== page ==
Patanjali



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Fast Facts
Patanjali.jpg
Other Names and Nicknames: 
Maharshi Patanjali, Patañjali
Function: 
Sage
Traditions: 
Yoga
Main Countries of Activity: 
India
Date of Birth: 
150BC
Place of Birth: 
Chidambaram, India
In His/Her Body ("alive"): 
No
Date Left His/Her Body: 
50BC
Descendant Gurus: 

Biography

Patañjali (Devanāgarī पतञ्जलि) is the compiler of the Yoga Sutras, a major work containing aphorisms on the philosophical aspects of mind and consciousness, and also the author of a major commentary on Panini's Ashtadhyayi, although many scholars do not consider these two texts to have been written by the same individual. In recent decades the Yoga Sutra has become quite popular worldwide for the precepts regarding practice of Raja Yoga and its philosophical basis. "Yoga" in traditional Hinduism involves inner contemplation, a rigorous system of meditation practice, ethics, metaphysics, and devotion to the one common soul, God, or Brahman.

There is little historical information available on Patanjali. Several scholars suggest several persons may have developed yoga under the pseudonym of Patanjali. In any case, Patanjali existed around 150 B.C. in India. He developed yoga based on a loose set of doctrines and practices from the Upanishads, themselves a set of mystical writings. The Upanishads are part of the Aranyakas, philosophical concepts that are part of the Veda, the most ancient body of literature of Hinduism. Patanjali gave these combined philosophical and esoteric writings a common foundation in his Yoga Sutra, a set of 196 concise aphorisms (wise sayings) that form the principles of yoga. He also drew upon Samkhya, the oldest classic system of Hindu philosophy. Patanjali's yoga accepted Samkhya metaphysics and the concept of a supreme soul. He established an eight-stage discipline of self-control and meditation. The individual sutras (verses) lay out the entire tradition of meditation. They also describe the moral and physical disciplines needed for the soul to attain absolute freedom from the body and self.

Teachings

Yoga Sutras of Patanjali

Patanjali divided his Yoga Sutras into 4 chapters or books (Sanskrit pada), containing in all 196 aphorisms, divided as follows:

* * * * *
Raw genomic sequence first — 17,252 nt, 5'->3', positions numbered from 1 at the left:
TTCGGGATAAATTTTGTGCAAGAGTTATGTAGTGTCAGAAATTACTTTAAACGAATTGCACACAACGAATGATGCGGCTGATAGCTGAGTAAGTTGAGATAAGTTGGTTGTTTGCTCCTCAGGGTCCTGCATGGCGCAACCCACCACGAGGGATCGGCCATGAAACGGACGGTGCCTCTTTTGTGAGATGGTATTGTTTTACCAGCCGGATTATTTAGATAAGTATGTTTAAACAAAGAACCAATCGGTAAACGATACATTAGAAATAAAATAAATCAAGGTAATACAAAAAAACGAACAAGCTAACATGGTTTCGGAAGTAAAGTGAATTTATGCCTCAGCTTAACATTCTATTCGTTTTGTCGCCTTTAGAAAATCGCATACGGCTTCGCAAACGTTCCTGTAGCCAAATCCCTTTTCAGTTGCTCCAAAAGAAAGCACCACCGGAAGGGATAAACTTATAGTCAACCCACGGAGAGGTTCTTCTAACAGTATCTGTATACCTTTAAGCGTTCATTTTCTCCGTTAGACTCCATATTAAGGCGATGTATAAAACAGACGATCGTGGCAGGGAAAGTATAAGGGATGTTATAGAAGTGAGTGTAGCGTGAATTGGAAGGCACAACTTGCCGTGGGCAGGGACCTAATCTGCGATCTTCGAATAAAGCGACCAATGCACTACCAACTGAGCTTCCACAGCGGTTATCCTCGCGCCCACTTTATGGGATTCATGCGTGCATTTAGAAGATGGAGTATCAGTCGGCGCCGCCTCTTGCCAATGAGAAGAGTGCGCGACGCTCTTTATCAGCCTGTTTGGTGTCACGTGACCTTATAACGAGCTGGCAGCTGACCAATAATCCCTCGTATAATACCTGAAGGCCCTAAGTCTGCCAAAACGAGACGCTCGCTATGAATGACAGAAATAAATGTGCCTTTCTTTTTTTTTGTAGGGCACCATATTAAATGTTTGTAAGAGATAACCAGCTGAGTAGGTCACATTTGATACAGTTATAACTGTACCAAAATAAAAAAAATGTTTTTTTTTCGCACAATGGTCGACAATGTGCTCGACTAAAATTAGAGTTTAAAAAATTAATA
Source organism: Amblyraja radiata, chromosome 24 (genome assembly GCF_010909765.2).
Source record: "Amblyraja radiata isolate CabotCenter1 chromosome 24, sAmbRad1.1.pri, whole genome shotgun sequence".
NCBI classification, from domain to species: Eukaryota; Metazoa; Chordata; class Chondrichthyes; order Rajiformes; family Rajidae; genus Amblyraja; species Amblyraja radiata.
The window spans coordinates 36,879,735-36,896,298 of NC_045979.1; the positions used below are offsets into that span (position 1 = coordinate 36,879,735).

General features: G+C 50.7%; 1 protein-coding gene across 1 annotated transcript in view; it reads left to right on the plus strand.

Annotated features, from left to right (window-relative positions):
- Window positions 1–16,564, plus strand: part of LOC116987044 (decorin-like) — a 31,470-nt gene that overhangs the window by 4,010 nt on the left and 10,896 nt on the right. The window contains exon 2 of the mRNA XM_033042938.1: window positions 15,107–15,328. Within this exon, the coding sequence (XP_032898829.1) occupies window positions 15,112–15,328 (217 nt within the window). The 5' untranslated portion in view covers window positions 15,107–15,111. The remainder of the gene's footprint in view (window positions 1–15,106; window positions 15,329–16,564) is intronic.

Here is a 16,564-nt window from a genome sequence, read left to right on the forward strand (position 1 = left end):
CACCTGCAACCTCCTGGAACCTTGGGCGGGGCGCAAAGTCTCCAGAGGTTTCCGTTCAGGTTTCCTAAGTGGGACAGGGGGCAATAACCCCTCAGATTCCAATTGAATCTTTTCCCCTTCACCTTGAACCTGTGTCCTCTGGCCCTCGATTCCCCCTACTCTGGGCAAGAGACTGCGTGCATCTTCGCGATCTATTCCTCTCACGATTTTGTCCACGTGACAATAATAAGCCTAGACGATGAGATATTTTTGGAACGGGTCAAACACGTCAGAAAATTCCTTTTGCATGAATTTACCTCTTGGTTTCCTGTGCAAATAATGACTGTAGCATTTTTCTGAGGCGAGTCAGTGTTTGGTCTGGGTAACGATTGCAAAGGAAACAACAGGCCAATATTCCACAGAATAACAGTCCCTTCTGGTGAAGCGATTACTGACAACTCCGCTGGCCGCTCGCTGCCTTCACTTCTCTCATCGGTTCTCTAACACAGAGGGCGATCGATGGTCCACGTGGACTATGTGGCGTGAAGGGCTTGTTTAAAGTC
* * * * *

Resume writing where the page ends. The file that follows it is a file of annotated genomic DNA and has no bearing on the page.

Samadhi Pada (51 sutras) - Samadhi refers to a blissful state where the yogi is absorbed into the One. The author describes yoga and then the nature and the means to attaining samādhi. This chapter contains the famous definitional verse: "Yogaś citta-vritti-nirodhaḥ" ("Yoga is the restraint of mental modifications").

Sadhana Pada (55 sutras) - Sadhana is the Sanskrit word for "practice" or "discipline". Here the author outlines two forms of Yoga: Kriya Yoga (Action Yoga) and Ashtanga Yoga (Eightfold or Eightlimbed Yoga). Kriya yoga, sometimes called Karma Yoga, is also expounded in Chapter 3 of the Bhagavad Gita, where Arjuna is encouraged by Krishna to act without attachment to the results or fruit of action and activity. It is the yoga of selfless action and service. Ashtanga Yoga describes the eight limbs that together constitute Raja Yoga.

Vibhuti Pada (56 sutras) - Vibhuti is the Sanskrit word for "power" or "manifestation". 'Supra-normal powers' (Sanskrit: siddhi) are acquired by the practice of yoga. The temptation of these powers should be avoided and the attention should be fixed only on liberation.

Kaivalya Pada (34 sutras) - Kaivalya literally means "isolation", but as used in the Sutras stands for emancipation, liberation and used interchangeably with moksha (liberation), which is the goal of Yoga. The Kaivalya Pada describes the nature of liberation and the reality of the transcendental self.

The eight limbs (asthanga) of Raja Yoga

The eight "limbs" or steps prescribed in the second pada of the Yoga Sutras are: Yama, Niyama, Asana, Pranayama, Pratyahara, Dharana, Dhyana and Samadhi.

Ashtanga yoga consists of the following steps: The first five are called external aids to Yoga (bahiranga sadhana)

  • Yama refers to the five abstentions. These are the same as the five vows of Jainism.
  • Ahimsa: non-violence, inflicting no injury or harm to others or even to one's ownself, it goes as far as nonviolence in thought, word and deed.
  • Satya: truth in word & thought.
  • Asteya: non-covetousness, to the extent that one should not even desire something that is not his own.